The second layer in the Yosemite raster stack is a raster of habitat suitability values from a species distribution model (SDM) constructed for the western fence lizard (Sceloporus occidentalis) in the Yosemite National Park region. We can plot this layer with a common SDM color scheme to see how habitat suitability is distributed.

sdmColors <- colorRampPalette(c("blue", "green", "yellow", "orange", "red"), space = "rgb", interpolate = "linear")
plot(Yosemite$SDM, col = sdmColors(99))

More suitable habitat is presumed to have lower resistance to movement, so we can use this raster as a conductance surface (where conductance is the inverse of resistance). Along with the DEM and spatial coordinates, we can then use the topoLCP() function to identify topographic least cost paths and calculate their distances.

tLCP <- topoLCP(Yosemite$DEM, costSurface = Yosemite$SDM, pts = xy, paths = TRUE)
#> [[1]]
#>          1        2         3
#> 1     0.00 6775.930 13567.722
#> 2  6775.93    0.000  9772.036
#> 3 13567.72 9772.036     0.000
#> [[2]]
#> class       : SpatialLines 
#> features    : 3 
#> extent      : -119.5565, -119.4719, 37.72479, 37.76688  (xmin, xmax, ymin, ymax)
#> crs         : +proj=longlat +datum=WGS84 +no_defs

As with topoDist(), topoLCP returns a list that contains [[1]] the matrix of pairwise topographic distances between points and [[2]] a SpatialLines object containing the shortest topographic paths when paths = TRUE. Whe paths = FALSE, topoLCP() returns only the matrix of topographic distances.

We can use the topoPathMap() function to map where the topographic least cost paths on the landscape. When a raster is supplied for the costSurface argument, the resistance surface will be superimposed on the elevation raster (if type = “hillshade”).

topoPathMap(Yosemite$DEM, xy, topoPaths = tLCP, type = "hillshade",
            costSurface = Yosemite$SDM, pathWidth = 4, pathColor = "purple")

We can always work with the topographic paths identified by topoDist() or topoLCP() using any functions that operate on SpatialLines objects. For example, if we want to compare the shortest topographic paths to the topographic least cost paths (TLCPs), we can plot the TLCPs using topoPathMap() and then plot the shortest topographic paths using the lines() function.

topoPathMap(Yosemite$DEM, xy, topoPaths = tLCP, type = "hillshade",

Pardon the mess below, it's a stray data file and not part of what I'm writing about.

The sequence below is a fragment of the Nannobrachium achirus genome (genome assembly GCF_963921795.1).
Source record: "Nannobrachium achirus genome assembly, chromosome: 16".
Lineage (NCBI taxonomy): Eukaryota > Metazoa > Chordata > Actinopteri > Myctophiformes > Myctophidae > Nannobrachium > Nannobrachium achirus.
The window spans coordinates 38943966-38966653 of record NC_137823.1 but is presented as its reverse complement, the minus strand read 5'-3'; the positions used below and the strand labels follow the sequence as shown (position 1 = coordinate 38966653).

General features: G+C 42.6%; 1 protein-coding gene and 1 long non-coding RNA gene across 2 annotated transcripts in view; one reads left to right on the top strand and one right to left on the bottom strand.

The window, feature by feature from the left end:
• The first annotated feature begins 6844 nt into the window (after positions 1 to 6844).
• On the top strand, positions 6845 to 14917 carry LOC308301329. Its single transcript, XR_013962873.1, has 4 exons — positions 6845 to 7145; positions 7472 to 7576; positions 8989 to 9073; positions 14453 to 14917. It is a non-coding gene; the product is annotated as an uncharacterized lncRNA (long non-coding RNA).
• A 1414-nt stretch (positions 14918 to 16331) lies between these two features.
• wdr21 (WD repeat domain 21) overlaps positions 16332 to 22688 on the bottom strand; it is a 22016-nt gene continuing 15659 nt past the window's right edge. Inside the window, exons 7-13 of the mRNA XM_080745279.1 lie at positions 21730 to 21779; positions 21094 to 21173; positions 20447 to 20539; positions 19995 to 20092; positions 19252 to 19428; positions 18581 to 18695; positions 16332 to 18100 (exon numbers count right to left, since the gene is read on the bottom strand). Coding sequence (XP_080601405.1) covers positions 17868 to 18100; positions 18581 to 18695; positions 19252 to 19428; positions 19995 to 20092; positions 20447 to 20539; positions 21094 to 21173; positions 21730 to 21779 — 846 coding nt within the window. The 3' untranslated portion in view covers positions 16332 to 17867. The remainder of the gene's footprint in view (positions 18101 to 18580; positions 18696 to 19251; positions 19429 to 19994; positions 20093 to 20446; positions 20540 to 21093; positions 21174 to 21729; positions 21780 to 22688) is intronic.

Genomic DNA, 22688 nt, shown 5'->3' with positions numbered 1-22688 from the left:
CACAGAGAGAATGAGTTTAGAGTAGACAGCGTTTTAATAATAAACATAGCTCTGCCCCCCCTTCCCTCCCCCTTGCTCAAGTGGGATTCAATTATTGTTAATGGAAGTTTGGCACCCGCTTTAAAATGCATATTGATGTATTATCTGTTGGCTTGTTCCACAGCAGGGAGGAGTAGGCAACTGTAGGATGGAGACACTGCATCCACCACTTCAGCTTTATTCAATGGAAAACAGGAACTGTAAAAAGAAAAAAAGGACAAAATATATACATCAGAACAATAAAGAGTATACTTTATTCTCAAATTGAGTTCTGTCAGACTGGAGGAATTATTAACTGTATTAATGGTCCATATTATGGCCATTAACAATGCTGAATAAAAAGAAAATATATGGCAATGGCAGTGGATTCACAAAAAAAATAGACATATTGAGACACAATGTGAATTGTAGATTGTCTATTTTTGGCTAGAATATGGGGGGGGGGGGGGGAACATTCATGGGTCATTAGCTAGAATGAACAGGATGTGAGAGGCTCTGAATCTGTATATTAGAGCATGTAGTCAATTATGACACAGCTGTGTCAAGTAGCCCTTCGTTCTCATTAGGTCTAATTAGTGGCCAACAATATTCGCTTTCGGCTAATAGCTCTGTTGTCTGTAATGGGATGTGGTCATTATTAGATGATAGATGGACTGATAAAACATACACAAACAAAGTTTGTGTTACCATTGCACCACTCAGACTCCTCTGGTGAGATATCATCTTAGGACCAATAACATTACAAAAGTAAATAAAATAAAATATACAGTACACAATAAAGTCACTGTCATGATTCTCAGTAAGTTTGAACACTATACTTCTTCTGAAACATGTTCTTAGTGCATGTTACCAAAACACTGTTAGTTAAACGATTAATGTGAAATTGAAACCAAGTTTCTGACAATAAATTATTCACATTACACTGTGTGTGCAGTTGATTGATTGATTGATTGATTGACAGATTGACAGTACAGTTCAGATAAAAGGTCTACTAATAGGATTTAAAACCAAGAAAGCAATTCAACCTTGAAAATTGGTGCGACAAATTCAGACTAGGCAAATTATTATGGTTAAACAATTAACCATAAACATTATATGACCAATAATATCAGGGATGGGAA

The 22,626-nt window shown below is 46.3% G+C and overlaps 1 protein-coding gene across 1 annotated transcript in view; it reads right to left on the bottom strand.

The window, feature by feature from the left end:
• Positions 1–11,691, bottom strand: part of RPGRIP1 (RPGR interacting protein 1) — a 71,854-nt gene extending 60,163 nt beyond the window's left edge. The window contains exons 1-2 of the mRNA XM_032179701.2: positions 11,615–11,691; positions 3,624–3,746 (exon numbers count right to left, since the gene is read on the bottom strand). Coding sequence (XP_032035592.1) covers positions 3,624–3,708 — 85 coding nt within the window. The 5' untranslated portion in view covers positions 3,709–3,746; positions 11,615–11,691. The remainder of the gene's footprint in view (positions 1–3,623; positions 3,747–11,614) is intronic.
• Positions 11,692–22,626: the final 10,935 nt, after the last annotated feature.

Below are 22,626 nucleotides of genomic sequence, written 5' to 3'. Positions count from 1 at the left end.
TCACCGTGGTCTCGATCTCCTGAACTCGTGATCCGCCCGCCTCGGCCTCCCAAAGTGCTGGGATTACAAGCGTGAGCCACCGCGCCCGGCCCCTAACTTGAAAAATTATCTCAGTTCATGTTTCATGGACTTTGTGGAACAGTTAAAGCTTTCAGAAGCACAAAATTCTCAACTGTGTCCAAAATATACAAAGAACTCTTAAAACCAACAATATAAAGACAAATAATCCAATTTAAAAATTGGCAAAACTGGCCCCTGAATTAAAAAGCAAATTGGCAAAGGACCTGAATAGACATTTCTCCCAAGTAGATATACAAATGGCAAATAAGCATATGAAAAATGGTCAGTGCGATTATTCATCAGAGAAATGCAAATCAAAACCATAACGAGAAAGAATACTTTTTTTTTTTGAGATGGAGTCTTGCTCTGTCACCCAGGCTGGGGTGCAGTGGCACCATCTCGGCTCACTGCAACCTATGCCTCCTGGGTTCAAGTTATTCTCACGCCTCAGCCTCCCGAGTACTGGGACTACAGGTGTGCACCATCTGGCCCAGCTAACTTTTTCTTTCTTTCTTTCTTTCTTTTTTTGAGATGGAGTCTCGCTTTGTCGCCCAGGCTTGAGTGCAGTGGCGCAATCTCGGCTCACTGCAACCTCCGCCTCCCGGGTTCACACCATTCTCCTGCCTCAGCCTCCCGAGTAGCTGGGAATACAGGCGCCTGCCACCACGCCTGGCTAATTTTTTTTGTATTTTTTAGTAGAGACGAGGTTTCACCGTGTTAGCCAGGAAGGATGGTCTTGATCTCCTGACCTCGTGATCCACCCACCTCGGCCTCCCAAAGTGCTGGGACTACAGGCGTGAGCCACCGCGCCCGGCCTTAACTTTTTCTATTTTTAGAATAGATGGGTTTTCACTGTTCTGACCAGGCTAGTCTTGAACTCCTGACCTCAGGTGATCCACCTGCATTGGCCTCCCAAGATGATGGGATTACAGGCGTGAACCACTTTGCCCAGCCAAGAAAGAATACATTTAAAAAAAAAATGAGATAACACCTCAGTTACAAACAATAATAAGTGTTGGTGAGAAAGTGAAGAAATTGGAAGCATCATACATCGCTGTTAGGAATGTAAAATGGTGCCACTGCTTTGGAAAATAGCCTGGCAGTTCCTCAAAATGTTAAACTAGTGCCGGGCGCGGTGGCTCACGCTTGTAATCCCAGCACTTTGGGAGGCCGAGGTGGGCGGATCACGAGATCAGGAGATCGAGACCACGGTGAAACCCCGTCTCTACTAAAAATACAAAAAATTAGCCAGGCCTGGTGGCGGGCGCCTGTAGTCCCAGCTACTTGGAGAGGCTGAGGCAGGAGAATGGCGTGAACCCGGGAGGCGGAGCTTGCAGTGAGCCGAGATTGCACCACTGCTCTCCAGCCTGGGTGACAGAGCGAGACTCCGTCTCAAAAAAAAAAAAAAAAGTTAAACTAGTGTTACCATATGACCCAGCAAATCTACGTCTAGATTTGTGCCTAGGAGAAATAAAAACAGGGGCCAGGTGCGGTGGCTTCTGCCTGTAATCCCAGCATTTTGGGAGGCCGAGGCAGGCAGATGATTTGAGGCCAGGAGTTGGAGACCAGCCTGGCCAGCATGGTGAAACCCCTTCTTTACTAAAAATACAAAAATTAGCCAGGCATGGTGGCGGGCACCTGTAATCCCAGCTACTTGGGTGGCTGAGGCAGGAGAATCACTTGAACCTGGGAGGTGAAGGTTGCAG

costSurface = Yosemite$SDM, pathWidth = 4, pathColor = "purple")
lines(tdist[[2]], lty = 2, lwd = 2)

Topographic Path Cross Sections

Finally, we can use the topoProfile() function to plot topographic cross sections (elevation profiles) for each of the paths. These can be useful for better understanding the trajectory of a path or identifying landscape features of interest along the paths. If we set the plot type to plotly (type = “plotly”) then topoProfile() generates an interactive plot that allows us to find the elevation and path distance for at any point along each path.

topoProfile(Yosemite$DEM, topoPaths = tLCP, pts = 1000, 
            type = "base", singlePlot = TRUE)


Cañedo‐Argüelles, M., Boersma, K. S., Bogan, M. T., Olden, J. D., Phillipsen, I., Schriever, T. A., & Lytle, D. A. (2015). Dispersal strength determines meta‐community structure in a dendritic riverine network. Journal of Biogeography, 42(4), 778–790.

Csardi G., & Nepusz T. (2006). The igraph software package for complex network research, International Journal of Complex Systems, 1695.

Dong, X., Li, B., He, F., Gu, Y., Sun, M., Zhang, H., Tan, L., Xiao, W., Liu, S., & Cai, Q. (2016). Flow directionality, mountain barriers and functional traits determine diatom metacommunity structuring of high mountain streams. Scientific Reports, 6, 24711.

Glassman, S. I., Wang, I. J., & Bruns, T. D. (2017). Environmental filtering by pH and soil nutrients drives community assembly in fungi at fine spatial scales. Molecular Ecology, 26(24), 6960–6973.

Goldberg, C. S., & Waits, L. P. (2010). Comparative landscape genetics of two pond-breeding amphibian species in a highly modified agricultural landscape. Molecular Ecology, 19(17), 3650–3663.

McRae, B. H., & Beier, P. (2007). Circuit theory predicts gene flow in plant and animal populations. Proceedings of the National Academy of Sciences, 104(50), 19885–19890.

Murphy, M. A., Evans, J. S., & Storfer, A. (2010). Quantifying Bufo boreas connectivity in Yellowstone National Park with landscape genetics. Ecology, 91(1), 252–261.

van Etten, J. (2015). gdistance: distances and routes on geographical grids. Available:

Wang, I. J., & Shaffer, H. B. (2017). Population genetic and field-ecological analyses return similar estimates of dispersal over space and time in an endangered amphibian. Evolutionary Applications, 10(6), 630–639.